Difference of total derivative and partial derivative

1. Aug 16, 2014

mikengan

many books only tell the operation of total derivative and partial derivative,

so i now confuse the application of these two.

when doing problem, when should i use total derivative and when should i use partial derivative.
such a difference is detrimental when doing Physics problem, so i help someone can help me explain the meaning of these two derivatives.

2. Aug 21, 2014

Maharshi Roy

It depends upon the problem. Please provide an example so that I can explain it better. However refer below for a little help:-

Q.1) Find the rate of change of ideal gas pressure with respect to volume?
Soln:
P=nRT/V
We require rate of change of pressure only with respect to volume, hence we're gonna ignore the other parameters like temp., moles, and treat them as constants. Then comes partial differentiation.
(∂P/∂V)=(-nRT)/(V^2)

Q. 2) Calculate the differential change in ideal gas pressure?
Soln:
Now total differential is required.
dP=(nR/V)dT + (RT/V)dn - (nRT/V^2)dV

3. Aug 21, 2014

Blazejr

Let $f$ be function of three independent variables: $f=f(x,y,z)$. Partial derivative with respect to one of them is just rate of change of $f$ with respect to that variable.
As an example, take our function to be potential energy which depends only on a position of a particle: $V=V(x,y,z)$. If you wanted to know by how much potential energy of your particle changes if you move it just a tiny little bit along the x axis, you would compute $\frac{\partial V}{\partial x} \Delta x$. Since we decided that V only depends on position, we also have $\frac{\partial V}{\partial t}=0$, because if you changed $t$ a little bit and !held other variables fixed!, nothing would change. That's what we mean when we say that $V$ doesn't depend on time explicitly.
Now, if we are solving problem in mechanics, let's say, the coordinates $x,y,z$ will in fact be functions of $t$, and finding them will often be your task. Now you can, in a way think of $V$ as implicit function of t. What does it mean? Since coordinates $x,y,z$ are functions of time, you can "plug them into" $V$ function, and get that $V(t)=V(x(t),y(t),z(t))$. Now as time goes by in mechanical system, the particle moves and the coordinates change. If we now treat $V$ as a function of single variable $t$ in a way I presented, we can compute ordinary derivative known from calculus 1. It is radically different object though - we are not assuming that other variables are held fixed now! That is what some people would call "total derivative" with respect to time.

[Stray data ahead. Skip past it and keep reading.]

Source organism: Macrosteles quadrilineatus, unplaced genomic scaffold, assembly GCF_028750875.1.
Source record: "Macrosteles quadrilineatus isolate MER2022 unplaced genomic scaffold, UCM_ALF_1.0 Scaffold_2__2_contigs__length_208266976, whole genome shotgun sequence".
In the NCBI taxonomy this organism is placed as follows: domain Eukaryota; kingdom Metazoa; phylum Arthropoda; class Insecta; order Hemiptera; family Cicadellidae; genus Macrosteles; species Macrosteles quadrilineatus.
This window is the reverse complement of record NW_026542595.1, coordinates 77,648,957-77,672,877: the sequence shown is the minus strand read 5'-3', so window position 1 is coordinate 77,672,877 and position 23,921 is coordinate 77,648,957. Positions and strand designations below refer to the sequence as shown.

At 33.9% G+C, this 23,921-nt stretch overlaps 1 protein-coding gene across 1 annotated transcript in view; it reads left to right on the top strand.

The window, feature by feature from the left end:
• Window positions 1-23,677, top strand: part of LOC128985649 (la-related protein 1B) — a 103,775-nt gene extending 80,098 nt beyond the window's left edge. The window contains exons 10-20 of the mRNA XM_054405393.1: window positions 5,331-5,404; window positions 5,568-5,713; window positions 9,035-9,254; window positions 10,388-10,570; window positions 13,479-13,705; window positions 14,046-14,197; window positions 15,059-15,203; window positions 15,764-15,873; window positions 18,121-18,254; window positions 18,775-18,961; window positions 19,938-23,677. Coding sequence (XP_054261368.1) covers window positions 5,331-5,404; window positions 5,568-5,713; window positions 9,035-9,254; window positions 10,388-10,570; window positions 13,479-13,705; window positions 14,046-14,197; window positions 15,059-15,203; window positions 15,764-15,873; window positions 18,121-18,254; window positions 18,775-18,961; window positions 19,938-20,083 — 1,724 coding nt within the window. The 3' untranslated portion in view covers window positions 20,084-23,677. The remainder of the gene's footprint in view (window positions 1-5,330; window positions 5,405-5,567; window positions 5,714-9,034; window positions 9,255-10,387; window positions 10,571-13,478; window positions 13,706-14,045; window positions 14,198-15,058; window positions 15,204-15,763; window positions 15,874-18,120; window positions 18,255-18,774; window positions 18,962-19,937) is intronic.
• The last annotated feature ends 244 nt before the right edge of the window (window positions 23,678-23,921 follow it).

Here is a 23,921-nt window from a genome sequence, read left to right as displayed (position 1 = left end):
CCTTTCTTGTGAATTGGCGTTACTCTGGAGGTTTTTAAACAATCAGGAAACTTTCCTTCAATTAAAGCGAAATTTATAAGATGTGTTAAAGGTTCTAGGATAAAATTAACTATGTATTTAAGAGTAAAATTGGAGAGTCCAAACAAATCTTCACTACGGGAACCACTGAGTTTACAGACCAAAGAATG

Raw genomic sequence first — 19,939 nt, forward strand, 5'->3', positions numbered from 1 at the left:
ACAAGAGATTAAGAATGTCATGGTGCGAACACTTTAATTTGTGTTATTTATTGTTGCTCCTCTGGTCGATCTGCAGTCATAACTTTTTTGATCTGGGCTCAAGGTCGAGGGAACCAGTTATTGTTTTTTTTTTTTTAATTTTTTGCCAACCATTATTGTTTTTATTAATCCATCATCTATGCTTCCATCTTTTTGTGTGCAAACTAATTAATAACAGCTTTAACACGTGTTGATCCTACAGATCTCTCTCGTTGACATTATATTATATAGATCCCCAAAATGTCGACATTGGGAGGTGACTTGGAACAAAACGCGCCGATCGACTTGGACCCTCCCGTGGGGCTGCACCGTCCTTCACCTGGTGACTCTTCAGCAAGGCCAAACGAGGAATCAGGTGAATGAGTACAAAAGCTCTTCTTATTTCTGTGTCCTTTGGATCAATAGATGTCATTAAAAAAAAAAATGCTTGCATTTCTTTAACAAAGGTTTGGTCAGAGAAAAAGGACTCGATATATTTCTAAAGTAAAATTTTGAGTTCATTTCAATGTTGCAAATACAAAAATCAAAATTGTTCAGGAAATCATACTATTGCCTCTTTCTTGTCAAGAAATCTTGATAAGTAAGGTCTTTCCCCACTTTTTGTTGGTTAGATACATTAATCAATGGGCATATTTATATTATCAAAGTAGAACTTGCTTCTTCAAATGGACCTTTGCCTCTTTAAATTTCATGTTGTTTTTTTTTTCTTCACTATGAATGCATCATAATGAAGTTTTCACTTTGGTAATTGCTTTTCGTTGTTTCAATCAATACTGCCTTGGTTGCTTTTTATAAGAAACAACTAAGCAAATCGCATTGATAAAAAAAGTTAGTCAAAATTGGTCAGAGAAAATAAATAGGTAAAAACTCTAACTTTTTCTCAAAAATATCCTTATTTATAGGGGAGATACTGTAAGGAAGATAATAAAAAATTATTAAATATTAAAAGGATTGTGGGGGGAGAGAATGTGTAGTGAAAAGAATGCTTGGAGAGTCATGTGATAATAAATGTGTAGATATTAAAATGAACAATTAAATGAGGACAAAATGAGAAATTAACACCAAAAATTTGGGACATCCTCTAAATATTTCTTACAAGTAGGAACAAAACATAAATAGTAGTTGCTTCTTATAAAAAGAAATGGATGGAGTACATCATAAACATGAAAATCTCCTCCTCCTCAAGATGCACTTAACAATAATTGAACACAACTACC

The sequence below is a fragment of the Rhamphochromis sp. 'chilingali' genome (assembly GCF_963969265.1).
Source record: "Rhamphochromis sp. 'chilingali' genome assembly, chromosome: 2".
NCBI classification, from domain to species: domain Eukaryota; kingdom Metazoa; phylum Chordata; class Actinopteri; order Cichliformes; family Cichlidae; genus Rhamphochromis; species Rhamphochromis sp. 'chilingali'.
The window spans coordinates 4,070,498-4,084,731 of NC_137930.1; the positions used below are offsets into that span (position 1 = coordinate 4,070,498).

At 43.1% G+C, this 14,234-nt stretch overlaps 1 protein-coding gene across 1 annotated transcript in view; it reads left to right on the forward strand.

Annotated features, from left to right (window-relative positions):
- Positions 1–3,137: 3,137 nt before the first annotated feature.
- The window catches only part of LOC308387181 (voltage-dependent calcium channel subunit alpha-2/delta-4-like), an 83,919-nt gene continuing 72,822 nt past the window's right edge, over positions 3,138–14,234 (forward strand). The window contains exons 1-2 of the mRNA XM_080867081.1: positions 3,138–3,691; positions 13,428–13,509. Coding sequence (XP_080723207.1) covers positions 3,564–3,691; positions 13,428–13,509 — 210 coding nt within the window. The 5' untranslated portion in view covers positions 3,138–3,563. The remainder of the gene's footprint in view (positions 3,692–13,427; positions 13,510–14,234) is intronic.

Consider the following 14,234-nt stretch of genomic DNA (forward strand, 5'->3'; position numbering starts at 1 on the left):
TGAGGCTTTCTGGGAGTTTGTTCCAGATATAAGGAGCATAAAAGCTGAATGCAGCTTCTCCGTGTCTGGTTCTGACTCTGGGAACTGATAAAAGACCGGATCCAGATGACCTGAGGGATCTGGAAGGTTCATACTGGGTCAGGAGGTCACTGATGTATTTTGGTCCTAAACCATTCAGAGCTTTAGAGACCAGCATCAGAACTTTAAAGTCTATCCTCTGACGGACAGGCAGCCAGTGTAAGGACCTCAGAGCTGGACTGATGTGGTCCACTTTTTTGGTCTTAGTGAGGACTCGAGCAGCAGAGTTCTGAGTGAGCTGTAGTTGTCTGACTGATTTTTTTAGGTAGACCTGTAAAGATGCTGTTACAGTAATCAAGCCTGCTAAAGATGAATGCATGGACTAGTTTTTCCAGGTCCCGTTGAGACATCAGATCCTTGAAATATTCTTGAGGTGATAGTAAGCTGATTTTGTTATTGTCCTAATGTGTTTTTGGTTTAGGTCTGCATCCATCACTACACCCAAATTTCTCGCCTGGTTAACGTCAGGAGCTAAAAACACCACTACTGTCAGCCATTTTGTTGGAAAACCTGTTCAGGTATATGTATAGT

4. Aug 21, 2014

HallsofIvy

Staff Emeritus
Are you sure the phrase is "total derivative" rather than "total differential"? I think the term "total differential is more common than "total derivative" although I have seen the latter used occasionally (with a meaning different from "total derivative").

If f(x, y, z) is a function of the three variables, x, y, and z, then the partial derivatives are, of course, $\frac{\partial f}{\partial x}$, $\frac{\partial f}{\partial y}$, and $\frac{\partial f}{\partial z}$. If, in addition, x, y, and z are themselves all functions of some other variable, t, we could replace each of x, y, and z with its expression as a function of t, reducing f to a function of the single variable t, which then has derivative $\frac{df}{dt}$.

By the "chain rule" for several variables we have
$$\frac{df}{dt}= \frac{\partial f}{\partial x}\frac{dx}{dt}+ \frac{\partial f}{\partial y}\frac{dy}{dt}+ \frac{\partial f}{\partial z}\frac{dz}{dt}$$

That is what is called the "total derivative" though, as I said, the "total differential", which would be
$$df= \frac{\partial f}{\partial x}dx+ \frac{\partial f}{\partial y}dy+ \frac{\partial f}{\partial z}dz$$
is more often used. Notice that there is no dependence on an additional variable, t, so this is much more general.